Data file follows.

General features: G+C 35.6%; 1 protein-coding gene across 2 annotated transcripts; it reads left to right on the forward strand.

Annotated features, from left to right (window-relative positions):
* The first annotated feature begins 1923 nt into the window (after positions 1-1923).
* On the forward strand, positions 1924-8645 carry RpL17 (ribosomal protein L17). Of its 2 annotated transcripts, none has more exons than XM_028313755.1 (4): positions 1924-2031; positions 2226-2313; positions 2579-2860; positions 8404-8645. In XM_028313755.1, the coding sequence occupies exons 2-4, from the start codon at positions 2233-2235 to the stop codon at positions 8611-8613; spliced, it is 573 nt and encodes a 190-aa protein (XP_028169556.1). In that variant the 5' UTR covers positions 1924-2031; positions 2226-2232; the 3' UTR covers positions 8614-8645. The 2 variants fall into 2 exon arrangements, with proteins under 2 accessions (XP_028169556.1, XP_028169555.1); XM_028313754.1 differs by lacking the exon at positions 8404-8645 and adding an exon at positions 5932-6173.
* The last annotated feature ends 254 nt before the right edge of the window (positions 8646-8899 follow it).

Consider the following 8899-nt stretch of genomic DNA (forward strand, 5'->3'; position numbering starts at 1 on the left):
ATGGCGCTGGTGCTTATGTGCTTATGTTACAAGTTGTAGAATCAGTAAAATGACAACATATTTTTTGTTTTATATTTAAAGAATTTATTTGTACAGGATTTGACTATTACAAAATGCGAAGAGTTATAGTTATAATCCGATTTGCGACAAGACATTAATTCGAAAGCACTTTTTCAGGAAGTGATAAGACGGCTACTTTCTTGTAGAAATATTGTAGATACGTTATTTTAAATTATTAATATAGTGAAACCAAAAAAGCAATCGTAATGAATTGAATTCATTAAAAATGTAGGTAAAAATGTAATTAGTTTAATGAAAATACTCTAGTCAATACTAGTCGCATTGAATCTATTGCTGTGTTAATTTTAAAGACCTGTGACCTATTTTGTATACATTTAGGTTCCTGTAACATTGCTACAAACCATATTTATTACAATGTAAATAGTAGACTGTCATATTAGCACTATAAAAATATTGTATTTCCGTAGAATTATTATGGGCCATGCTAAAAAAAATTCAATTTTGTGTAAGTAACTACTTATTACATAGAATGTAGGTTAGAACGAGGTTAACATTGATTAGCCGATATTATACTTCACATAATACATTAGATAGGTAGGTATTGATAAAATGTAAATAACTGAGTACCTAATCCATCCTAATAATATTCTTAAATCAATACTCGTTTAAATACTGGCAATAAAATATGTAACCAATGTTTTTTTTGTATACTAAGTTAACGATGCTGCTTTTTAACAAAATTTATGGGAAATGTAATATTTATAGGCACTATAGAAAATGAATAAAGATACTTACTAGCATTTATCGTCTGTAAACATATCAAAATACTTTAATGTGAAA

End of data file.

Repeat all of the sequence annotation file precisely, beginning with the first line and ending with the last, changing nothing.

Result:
General features: G+C 35.6%; 1 protein-coding gene across 2 annotated transcripts; it reads left to right on the forward strand.

Annotated features, from left to right (window-relative positions):
* The first annotated feature begins 1923 nt into the window (after positions 1-1923).
* On the forward strand, positions 1924-8645 carry RpL17 (ribosomal protein L17). Of its 2 annotated transcripts, none has more exons than XM_028313755.1 (4): positions 1924-2031; positions 2226-2313; positions 2579-2860; positions 8404-8645. In XM_028313755.1, the coding sequence occupies exons 2-4, from the start codon at positions 2233-2235 to the stop codon at positions 8611-8613; spliced, it is 573 nt and encodes a 190-aa protein (XP_028169556.1). In that variant the 5' UTR covers positions 1924-2031; positions 2226-2232; the 3' UTR covers positions 8614-8645. The 2 variants fall into 2 exon arrangements, with proteins under 2 accessions (XP_028169556.1, XP_028169555.1); XM_028313754.1 differs by lacking the exon at positions 8404-8645 and adding an exon at positions 5932-6173.
* The last annotated feature ends 254 nt before the right edge of the window (positions 8646-8899 follow it).

Consider the following 8899-nt stretch of genomic DNA (forward strand, 5'->3'; position numbering starts at 1 on the left):
ATGGCGCTGGTGCTTATGTGCTTATGTTACAAGTTGTAGAATCAGTAAAATGACAACATATTTTTTGTTTTATATTTAAAGAATTTATTTGTACAGGATTTGACTATTACAAAATGCGAAGAGTTATAGTTATAATCCGATTTGCGACAAGACATTAATTCGAAAGCACTTTTTCAGGAAGTGATAAGACGGCTACTTTCTTGTAGAAATATTGTAGATACGTTATTTTAAATTATTAATATAGTGAAACCAAAAAAGCAATCGTAATGAATTGAATTCATTAAAAATGTAGGTAAAAATGTAATTAGTTTAATGAAAATACTCTAGTCAATACTAGTCGCATTGAATCTATTGCTGTGTTAATTTTAAAGACCTGTGACCTATTTTGTATACATTTAGGTTCCTGTAACATTGCTACAAACCATATTTATTACAATGTAAATAGTAGACTGTCATATTAGCACTATAAAAATATTGTATTTCCGTAGAATTATTATGGGCCATGCTAAAAAAAATTCAATTTTGTGTAAGTAACTACTTATTACATAGAATGTAGGTTAGAACGAGGTTAACATTGATTAGCCGATATTATACTTCACATAATACATTAGATAGGTAGGTATTGATAAAATGTAAATAACTGAGTACCTAATCCATCCTAATAATATTCTTAAATCAATACTCGTTTAAATACTGGCAATAAAATATGTAACCAATGTTTTTTTTGTATACTAAGTTAACGATGCTGCTTTTTAACAAAATTTATGGGAAATGTAATATTTATAGGCACTATAGAAAATGAATAAAGATACTTACTAGCATTTATCGTCTGTAAACATATCAAAATACTTTAATGTGAAA